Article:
Structure and anti-dengue virus activity of sulfated polysaccharide from a marine alga

Department of Biochemistry, University of Shizuoka, School of Pharmaceutical Sciences, Global COE Program for Innovation in Human Health Sciences, 52-1 Yada, Suruga-ku, Shizuoka-shi, Shizuoka 422-8526, Japan.
Biochemical and Biophysical Research Communications (Impact Factor: 2.28). 09/2008; 376(1):91-5. DOI: 10.1016/j.bbrc.2008.08.100
Source: PubMed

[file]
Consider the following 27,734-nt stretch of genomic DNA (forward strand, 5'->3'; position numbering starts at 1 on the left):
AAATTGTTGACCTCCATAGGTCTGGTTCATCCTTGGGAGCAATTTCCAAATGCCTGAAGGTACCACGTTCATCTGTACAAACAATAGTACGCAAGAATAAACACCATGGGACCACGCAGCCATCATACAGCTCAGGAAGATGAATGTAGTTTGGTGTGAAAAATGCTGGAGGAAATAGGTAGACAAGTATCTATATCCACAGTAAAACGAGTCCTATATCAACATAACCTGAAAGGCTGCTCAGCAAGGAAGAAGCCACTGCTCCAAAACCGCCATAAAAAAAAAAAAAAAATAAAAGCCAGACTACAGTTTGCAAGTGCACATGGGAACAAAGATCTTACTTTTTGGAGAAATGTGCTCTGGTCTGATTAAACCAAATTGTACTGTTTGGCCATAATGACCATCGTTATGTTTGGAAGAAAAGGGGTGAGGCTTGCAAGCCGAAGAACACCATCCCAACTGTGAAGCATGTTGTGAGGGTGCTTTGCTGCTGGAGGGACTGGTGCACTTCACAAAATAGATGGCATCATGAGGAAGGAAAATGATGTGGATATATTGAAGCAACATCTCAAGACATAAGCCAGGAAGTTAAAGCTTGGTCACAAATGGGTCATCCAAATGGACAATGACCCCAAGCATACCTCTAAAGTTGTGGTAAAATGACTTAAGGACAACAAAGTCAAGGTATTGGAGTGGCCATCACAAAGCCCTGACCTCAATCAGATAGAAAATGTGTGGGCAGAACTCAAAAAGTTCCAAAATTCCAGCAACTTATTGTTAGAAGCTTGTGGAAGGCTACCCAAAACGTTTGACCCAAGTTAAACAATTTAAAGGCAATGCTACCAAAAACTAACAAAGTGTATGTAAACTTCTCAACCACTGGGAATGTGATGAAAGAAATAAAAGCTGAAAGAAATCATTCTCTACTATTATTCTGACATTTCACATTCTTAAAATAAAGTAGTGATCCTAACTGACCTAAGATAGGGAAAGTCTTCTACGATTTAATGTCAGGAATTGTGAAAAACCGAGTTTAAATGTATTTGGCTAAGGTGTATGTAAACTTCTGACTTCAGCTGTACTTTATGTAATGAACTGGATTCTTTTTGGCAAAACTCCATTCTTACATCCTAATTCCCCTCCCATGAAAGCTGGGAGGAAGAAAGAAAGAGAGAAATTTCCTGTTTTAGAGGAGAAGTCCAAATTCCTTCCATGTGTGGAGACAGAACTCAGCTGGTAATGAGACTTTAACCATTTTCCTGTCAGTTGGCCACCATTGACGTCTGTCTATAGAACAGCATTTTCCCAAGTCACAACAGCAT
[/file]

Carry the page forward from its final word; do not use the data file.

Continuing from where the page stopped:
ABSTRACT A sulfated polysaccharide, named fucoidan, from the marine alga Cladosiphon okamuranus is comprised of carbohydrate units containing glucuronic acid and sulfated fucose residues. Here we found this compound potently inhibits dengue virus type 2 (DEN2) infection. Viral infection was inhibited when DEN2, but not other serotypes, was pretreated with fucoidan. A carboxy-reduced fucoidan derivative in which glucuronic acid was converted to glucose did not inhibit viral infection. Elimination of the sulfated function group from fucoidan significantly attenuated the inhibitory activity on DEN2 infection with <1% fucoidan. DEN2 particles bound exclusively to fucoidan, indicating that fucoidan interacts directly with envelope glycoprotein (EGP) on DEN2. Structure-based analysis suggested that Arg323 of DEN2 EGP, which is conformationally proximal to one of the putative heparin binding residues, Lys310, is critical for the interaction with fucoidan. In conclusion, both the sulfated group and glucuronic acid of fucoidan account for the inhibition of DEN2 infection.

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